Start with very basic, broad questions then move to more specific areas to clarify your understanding. Open questions are excellent – they give the other person or people chance to give broad answers and they open up matters. As we listen carefully to the answers we formulate further questions.
When someone gives an answer we can often ask, “Why?”. By giving the other person a limited choice of responses we get specific information and deliberately move the conversation forward in a particular direction. Asking many questions is very effective but it can make you appear to be inquisitorial and intrusive. So it is important to ask questions in a friendly and unthreatening way. Try to pose each question in an way and ensure that your body language is relaxed and amicable.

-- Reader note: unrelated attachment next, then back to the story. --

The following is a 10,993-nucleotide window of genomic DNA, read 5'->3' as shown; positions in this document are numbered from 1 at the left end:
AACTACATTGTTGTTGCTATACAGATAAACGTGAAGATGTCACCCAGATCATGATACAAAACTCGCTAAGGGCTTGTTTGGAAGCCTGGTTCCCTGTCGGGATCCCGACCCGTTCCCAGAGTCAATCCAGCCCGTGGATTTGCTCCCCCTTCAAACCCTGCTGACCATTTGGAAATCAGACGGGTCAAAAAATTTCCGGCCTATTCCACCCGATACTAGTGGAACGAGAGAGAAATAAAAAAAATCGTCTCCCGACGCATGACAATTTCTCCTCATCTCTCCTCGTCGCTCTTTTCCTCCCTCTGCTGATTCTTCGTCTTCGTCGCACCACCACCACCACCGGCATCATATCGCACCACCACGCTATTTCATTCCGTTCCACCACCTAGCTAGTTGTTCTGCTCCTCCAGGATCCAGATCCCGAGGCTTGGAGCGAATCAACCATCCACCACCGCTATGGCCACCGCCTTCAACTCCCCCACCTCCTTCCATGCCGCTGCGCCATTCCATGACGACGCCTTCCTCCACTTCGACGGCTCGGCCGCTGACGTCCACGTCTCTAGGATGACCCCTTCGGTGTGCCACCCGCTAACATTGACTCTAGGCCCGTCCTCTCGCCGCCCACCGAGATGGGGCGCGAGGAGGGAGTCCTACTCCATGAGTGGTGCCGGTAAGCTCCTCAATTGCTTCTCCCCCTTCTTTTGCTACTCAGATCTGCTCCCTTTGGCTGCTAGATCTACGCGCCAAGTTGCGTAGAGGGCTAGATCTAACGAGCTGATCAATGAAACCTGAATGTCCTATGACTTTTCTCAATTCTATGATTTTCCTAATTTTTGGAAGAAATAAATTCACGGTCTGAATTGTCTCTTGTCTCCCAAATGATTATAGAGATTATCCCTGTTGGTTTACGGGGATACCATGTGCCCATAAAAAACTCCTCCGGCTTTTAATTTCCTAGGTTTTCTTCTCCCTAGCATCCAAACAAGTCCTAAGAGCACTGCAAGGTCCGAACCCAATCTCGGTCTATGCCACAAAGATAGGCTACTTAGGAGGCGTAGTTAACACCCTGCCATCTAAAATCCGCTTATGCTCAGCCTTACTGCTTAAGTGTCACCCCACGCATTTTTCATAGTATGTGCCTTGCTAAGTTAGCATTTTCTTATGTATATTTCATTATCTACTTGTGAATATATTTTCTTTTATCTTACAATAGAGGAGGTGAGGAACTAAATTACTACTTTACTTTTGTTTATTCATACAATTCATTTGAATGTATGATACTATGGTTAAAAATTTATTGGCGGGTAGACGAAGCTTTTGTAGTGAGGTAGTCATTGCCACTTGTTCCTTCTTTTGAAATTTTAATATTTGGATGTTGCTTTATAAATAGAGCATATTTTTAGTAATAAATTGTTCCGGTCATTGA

The better approach is keep asking questions to deepen our comprehension of the issues before making up our mind. Once we have mapped out the main points we can use closed questions to get specific information. Closed questions give the respondent a limited choice of responses – often just yes or no.
Do not ask accusing questions. “What do you think happened?” will probably get a better response than, “Are you responsible for this disaster?” Do not jab your finger or lean forward as you as put your requests. Try to practice asking more questions in your everyday conversations. Instead of telling someone something, ask them a question. Intelligent questions stimulate, provoke, inform and inspire. Questions help us to teach as well as to learn.